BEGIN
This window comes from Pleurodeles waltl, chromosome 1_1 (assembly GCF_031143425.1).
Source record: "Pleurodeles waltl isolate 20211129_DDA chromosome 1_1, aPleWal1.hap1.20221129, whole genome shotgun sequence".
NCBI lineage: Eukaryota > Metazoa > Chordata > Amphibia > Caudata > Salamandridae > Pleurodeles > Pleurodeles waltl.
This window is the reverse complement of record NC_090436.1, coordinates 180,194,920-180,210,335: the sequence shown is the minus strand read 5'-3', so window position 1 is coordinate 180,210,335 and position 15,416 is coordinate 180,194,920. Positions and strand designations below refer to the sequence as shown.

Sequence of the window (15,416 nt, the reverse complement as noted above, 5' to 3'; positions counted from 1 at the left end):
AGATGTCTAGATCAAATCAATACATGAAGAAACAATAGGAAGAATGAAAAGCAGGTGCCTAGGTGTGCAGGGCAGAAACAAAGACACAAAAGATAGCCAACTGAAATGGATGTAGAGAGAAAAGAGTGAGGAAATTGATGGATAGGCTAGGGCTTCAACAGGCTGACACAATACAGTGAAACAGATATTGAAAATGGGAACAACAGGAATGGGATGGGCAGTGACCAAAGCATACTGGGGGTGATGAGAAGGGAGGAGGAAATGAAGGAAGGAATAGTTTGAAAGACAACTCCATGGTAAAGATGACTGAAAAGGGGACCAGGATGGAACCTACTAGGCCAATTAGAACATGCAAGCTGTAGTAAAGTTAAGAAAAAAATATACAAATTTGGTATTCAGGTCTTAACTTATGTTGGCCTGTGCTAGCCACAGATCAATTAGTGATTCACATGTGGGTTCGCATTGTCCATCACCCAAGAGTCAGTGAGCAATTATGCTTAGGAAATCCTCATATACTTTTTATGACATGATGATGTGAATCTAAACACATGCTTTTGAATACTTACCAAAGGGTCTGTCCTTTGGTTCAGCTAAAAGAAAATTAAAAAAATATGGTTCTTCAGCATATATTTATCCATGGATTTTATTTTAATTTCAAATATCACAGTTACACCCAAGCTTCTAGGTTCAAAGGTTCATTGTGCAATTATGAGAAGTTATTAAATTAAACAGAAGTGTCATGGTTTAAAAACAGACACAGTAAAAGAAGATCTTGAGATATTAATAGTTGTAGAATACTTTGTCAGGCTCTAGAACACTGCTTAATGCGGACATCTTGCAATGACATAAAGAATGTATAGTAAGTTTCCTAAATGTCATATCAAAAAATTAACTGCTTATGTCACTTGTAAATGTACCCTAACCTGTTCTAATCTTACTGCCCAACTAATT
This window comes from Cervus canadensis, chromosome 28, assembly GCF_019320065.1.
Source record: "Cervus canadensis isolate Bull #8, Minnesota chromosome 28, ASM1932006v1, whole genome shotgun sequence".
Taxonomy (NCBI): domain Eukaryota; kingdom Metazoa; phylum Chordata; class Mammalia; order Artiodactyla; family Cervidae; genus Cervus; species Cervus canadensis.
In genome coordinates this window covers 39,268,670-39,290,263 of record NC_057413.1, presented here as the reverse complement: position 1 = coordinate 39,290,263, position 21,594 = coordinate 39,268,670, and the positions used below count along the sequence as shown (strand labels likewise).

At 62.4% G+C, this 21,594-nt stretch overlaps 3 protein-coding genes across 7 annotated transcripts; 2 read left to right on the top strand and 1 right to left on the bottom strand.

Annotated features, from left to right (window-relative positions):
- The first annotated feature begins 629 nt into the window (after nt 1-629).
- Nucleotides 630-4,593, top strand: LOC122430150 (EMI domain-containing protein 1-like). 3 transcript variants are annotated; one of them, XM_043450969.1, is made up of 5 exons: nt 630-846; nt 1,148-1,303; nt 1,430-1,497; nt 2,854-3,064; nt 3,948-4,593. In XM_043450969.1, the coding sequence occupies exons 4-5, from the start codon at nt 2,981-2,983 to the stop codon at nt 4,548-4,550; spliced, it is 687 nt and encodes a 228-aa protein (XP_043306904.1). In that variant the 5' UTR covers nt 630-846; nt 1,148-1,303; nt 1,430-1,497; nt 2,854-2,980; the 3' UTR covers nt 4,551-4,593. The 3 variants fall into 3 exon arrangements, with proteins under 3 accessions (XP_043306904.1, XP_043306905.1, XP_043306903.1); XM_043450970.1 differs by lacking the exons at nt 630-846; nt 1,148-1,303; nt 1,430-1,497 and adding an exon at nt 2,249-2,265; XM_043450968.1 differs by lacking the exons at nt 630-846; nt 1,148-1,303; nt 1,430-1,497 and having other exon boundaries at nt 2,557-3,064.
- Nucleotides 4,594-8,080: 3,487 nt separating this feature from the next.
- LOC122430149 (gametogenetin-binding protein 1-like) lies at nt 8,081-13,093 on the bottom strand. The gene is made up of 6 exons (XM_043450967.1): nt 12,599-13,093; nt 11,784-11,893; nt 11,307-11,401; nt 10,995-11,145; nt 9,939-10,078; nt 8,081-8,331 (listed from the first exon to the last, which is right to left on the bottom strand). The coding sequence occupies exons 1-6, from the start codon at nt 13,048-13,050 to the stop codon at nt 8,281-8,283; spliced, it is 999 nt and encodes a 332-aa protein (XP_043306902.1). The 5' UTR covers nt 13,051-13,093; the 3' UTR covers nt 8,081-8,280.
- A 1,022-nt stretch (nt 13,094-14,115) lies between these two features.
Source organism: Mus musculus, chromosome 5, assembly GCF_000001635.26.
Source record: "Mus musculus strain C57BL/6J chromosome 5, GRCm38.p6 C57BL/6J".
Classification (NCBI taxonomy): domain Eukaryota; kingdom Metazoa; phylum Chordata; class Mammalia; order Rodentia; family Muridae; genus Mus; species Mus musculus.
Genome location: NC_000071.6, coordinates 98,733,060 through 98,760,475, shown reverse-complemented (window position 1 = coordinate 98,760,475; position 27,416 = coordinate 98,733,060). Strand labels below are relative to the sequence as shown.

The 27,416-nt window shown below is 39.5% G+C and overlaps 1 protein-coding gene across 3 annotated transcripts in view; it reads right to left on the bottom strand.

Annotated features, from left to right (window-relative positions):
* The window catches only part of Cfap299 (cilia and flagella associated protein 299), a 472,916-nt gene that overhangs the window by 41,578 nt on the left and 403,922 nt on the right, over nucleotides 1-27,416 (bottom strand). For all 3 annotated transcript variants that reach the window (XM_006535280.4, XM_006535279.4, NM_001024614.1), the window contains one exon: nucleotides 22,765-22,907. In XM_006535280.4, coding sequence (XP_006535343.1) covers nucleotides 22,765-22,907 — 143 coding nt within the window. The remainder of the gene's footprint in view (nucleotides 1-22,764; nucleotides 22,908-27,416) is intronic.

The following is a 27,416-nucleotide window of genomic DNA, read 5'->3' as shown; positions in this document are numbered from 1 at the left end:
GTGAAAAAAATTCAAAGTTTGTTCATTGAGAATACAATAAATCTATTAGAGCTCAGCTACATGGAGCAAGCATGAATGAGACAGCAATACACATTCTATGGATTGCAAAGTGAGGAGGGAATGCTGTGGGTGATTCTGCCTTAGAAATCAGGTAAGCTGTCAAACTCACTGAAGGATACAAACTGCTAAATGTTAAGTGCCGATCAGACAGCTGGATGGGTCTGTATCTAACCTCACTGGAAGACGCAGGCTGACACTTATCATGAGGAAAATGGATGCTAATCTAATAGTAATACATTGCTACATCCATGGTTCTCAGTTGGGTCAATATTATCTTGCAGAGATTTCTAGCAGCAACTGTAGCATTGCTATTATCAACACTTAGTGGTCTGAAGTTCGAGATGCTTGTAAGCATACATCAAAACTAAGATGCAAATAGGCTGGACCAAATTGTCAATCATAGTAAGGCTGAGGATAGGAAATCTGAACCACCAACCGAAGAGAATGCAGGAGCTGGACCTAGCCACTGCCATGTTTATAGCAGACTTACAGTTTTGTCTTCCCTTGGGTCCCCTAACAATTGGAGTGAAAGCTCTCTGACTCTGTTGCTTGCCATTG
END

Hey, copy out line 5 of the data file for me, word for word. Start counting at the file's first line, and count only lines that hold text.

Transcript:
Sequence of the window (15,416 nt, the reverse complement as noted above, 5' to 3'; positions counted from 1 at the left end):